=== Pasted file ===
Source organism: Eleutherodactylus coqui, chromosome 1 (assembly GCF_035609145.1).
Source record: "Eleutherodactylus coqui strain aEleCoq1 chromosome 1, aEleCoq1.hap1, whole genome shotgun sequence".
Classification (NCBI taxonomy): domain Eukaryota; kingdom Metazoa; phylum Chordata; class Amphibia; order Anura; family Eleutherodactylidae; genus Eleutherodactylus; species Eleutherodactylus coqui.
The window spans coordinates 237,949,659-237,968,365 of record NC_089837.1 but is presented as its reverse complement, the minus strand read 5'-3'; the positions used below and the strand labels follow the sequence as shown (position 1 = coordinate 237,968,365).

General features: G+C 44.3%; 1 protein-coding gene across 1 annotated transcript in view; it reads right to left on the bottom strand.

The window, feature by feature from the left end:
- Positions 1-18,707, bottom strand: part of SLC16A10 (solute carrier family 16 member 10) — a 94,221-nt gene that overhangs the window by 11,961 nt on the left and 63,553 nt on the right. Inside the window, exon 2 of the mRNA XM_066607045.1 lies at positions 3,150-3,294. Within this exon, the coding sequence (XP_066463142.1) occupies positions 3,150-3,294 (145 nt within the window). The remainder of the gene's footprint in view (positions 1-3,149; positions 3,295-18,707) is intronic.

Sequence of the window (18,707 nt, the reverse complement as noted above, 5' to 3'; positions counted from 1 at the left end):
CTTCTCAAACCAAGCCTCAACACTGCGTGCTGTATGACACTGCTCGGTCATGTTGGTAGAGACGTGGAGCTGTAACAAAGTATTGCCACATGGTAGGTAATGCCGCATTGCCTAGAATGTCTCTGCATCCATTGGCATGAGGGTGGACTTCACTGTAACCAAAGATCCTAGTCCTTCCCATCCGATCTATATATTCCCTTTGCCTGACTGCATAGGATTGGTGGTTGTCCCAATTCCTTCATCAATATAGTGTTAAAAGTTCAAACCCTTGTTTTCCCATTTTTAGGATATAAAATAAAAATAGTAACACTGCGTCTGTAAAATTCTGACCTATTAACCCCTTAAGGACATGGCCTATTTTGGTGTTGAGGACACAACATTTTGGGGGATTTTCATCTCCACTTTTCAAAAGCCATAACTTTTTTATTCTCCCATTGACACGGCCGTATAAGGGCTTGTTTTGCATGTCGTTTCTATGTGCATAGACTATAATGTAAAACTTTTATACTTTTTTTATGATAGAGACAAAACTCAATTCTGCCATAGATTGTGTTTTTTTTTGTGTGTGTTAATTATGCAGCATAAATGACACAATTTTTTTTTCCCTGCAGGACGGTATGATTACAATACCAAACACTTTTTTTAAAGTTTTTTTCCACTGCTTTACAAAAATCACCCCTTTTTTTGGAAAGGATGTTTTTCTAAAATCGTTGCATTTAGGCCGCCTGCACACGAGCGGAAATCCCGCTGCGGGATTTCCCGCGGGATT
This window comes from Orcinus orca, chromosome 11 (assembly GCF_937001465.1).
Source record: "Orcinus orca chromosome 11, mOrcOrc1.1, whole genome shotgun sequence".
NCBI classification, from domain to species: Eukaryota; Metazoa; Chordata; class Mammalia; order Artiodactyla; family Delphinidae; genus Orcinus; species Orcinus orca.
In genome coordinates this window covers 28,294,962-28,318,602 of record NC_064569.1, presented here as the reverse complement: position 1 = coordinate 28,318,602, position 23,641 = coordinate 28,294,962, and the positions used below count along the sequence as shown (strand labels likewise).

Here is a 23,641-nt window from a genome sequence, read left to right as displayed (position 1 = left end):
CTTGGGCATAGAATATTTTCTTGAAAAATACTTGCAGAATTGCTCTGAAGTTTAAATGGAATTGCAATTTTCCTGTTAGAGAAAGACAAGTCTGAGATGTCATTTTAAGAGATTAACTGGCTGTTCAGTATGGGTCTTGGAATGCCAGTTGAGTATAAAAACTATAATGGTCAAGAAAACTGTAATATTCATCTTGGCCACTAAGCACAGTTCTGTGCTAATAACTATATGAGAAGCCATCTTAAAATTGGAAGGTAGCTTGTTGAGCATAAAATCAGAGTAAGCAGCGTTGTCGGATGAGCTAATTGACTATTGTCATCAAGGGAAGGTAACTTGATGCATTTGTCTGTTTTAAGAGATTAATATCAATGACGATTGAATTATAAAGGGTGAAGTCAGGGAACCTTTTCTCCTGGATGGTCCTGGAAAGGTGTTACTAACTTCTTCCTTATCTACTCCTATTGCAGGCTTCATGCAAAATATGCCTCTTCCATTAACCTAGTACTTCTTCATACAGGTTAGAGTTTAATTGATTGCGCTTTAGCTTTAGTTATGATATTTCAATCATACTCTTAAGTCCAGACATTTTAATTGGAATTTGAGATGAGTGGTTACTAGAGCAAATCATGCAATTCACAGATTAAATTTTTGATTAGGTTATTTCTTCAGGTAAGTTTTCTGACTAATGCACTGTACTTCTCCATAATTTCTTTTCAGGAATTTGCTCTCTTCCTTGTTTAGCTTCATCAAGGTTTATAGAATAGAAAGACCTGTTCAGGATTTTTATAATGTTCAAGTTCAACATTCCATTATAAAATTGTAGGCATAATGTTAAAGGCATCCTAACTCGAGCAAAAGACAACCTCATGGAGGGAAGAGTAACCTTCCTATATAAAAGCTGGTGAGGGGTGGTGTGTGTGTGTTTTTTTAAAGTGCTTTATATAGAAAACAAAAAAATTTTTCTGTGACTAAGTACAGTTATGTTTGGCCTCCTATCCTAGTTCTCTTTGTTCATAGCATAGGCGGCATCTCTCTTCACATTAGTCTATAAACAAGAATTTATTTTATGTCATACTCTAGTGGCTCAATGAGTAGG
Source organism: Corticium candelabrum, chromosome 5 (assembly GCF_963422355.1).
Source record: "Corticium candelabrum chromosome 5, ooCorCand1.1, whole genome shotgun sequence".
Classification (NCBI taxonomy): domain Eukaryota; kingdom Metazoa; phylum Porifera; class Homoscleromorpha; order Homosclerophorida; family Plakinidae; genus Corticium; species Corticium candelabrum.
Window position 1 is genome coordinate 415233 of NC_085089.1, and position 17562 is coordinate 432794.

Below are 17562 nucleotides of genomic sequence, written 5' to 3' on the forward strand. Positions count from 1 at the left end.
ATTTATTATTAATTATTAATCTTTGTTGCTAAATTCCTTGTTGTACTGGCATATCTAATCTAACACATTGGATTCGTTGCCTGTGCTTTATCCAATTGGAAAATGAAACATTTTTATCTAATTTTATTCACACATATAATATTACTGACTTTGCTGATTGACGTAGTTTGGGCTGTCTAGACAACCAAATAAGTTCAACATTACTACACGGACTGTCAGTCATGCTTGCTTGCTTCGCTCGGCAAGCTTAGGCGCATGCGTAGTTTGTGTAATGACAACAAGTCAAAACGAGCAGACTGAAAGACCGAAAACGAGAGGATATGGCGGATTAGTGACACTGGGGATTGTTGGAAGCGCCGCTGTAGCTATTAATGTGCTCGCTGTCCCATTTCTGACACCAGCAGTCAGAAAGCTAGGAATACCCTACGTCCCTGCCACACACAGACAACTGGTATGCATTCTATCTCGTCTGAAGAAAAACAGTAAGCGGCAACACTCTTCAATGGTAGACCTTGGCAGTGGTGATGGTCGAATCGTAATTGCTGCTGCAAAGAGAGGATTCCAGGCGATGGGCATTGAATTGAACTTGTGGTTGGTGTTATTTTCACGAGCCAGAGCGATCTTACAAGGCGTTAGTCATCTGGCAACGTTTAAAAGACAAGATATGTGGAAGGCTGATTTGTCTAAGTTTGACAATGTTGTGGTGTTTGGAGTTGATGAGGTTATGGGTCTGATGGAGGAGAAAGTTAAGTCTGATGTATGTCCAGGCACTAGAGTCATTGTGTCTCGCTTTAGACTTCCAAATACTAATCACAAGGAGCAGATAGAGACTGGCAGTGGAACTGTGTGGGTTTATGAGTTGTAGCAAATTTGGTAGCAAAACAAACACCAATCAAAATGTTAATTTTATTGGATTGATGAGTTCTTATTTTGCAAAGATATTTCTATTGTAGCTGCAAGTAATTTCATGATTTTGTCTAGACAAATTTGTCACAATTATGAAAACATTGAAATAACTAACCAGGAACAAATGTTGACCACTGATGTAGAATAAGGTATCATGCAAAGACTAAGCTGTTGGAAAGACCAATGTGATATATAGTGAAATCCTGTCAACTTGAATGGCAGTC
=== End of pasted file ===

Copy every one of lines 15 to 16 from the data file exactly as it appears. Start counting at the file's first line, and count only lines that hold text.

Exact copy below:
CTTGGGCATAGAATATTTTCTTGAAAAATACTTGCAGAATTGCTCTGAAGTTTAAATGGAATTGCAATTTTCCTGTTAGAGAAAGACAAGTCTGAGATGTCATTTTAAGAGATTAACTGGCTGTTCAGTATGGGTCTTGGAATGCCAGTTGAGTATAAAAACTATAATGGTCAAGAAAACTGTAATATTCATCTTGGCCACTAAGCACAGTTCTGTGCTAATAACTATATGAGAAGCCATCTTAAAATTGGAAGGTAGCTTGTTGAGCATAAAATCAGAGTAAGCAGCGTTGTCGGATGAGCTAATTGACTATTGTCATCAAGGGAAGGTAACTTGATGCATTTGTCTGTTTTAAGAGATTAATATCAATGACGATTGAATTATAAAGGGTGAAGTCAGGGAACCTTTTCTCCTGGATGGTCCTGGAAAGGTGTTACTAACTTCTTCCTTATCTACTCCTATTGCAGGCTTCATGCAAAATATGCCTCTTCCATTAACCTAGTACTTCTTCATACAGGTTAGAGTTTAATTGATTGCGCTTTAGCTTTAGTTATGATATTTCAATCATACTCTTAAGTCCAGACATTTTAATTGGAATTTGAGATGAGTGGTTACTAGAGCAAATCATGCAATTCACAGATTAAATTTTTGATTAGGTTATTTCTTCAGGTAAGTTTTCTGACTAATGCACTGTACTTCTCCATAATTTCTTTTCAGGAATTTGCTCTCTTCCTTGTTTAGCTTCATCAAGGTTTATAGAATAGAAAGACCTGTTCAGGATTTTTATAATGTTCAAGTTCAACATTCCATTATAAAATTGTAGGCATAATGTTAAAGGCATCCTAACTCGAGCAAAAGACAACCTCATGGAGGGAAGAGTAACCTTCCTATATAAAAGCTGGTGAGGGGTGGTGTGTGTGTGTTTTTTTAAAGTGCTTTATATAGAAAACAAAAAAATTTTTCTGTGACTAAGTACAGTTATGTTTGGCCTCCTATCCTAGTTCTCTTTGTTCATAGCATAGGCGGCATCTCTCTTCACATTAGTCTATAAACAAGAATTTATTTTATGTCATACTCTAGTGGCTCAATGAGTAGG
Source organism: Corticium candelabrum, chromosome 5 (assembly GCF_963422355.1).